These are all event-based questions with event-based answers like:
- A train has arrived at an earlier station, so it will be at London Bridge in 2 minutes.
- There is a signaling fault, so this line is delayed.
- There is a festival around the station, so no passengers can leave the train there.
All these events are relevant, and key to the decision-making process, but they are incredibly challenging to use to build up a map of the world. They are more real time and actionable, but only provide fragments of the overall picture.
Event vs State Security Data
For cybersecurity, event data is key. It provides us with near real-time alerting of threats, remediations, issues or state changes. However, often overlooked is how bad it is at supplying insights into the overall ‘state of the world’.
Going back to the TFL analogy, if we only looked at event data and a station never had any problems, would we even know that it existed? If we only consider specific tube lines arrival times, how can we work out where we need to change tube lines? The other side of this is that state data is bad for alerting you to real-time changes.
This also relates to the relevant decision horizon. We want state data to enable longer-term decision making such as deciding which tube station is the best to live near for a commute. Inversely, for the event-oriented use case; should I leave my house now to get the less busy train? Or when is the next train arriving?
To bring this back to cybersecurity, event data is extremely poor for trying to build a picture of security posture. It will tell you that a user has repeatedly failed to login but not whether that user has MFA (Multi Factor Authentication). It’s the state data that will tell you if MFA is currently enforced.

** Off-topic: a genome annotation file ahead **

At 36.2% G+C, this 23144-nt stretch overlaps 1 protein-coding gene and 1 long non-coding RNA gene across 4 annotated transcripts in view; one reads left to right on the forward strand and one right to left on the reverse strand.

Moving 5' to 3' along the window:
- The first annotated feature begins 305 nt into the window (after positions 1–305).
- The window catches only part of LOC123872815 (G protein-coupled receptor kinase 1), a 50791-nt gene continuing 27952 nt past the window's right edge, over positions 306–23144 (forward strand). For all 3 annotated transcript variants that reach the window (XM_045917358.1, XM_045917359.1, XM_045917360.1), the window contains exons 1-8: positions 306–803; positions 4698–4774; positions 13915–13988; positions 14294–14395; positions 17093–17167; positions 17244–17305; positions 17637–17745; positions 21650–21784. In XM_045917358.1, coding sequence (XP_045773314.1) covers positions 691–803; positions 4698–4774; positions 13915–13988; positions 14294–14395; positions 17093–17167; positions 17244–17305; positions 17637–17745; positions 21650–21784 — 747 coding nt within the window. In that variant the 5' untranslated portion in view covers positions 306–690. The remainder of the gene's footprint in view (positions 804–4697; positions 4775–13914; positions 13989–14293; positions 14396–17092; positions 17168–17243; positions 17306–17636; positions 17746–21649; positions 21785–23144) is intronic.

The same is true for whether a device is currently scanned by a vulnerability management platform or has an endpoint agent installed to protect against ransomware. But event data does build a great forensic and detection picture to demonstrate that a device is emitting indicators of compromise and that the user on the device has been brute forced.
One of the reasons we founded Noetic was to better align these two models. The reason that the device has been successfully compromised could be a known, exploitable vulnerability that has remained unpatched because that host has not been scanned, so the security and IT teams were unaware of the risk.
By using state data to make ‘longer horizon’ security posture decisions and increasing security hygiene, we can reduce the blind spots in our mirrors. In pairing that with great event-based detection, we start to create real defense in depth.
These technologies are complementary in the same way the tube map and the real-time information screens are to your overall journey. You need a combination of a map of the world (state) and the flow of change data (event).
To better understand what your enterprise security tube map looks like according to the Noetic platform, register for a live demonstration or book a 1:1 meeting below.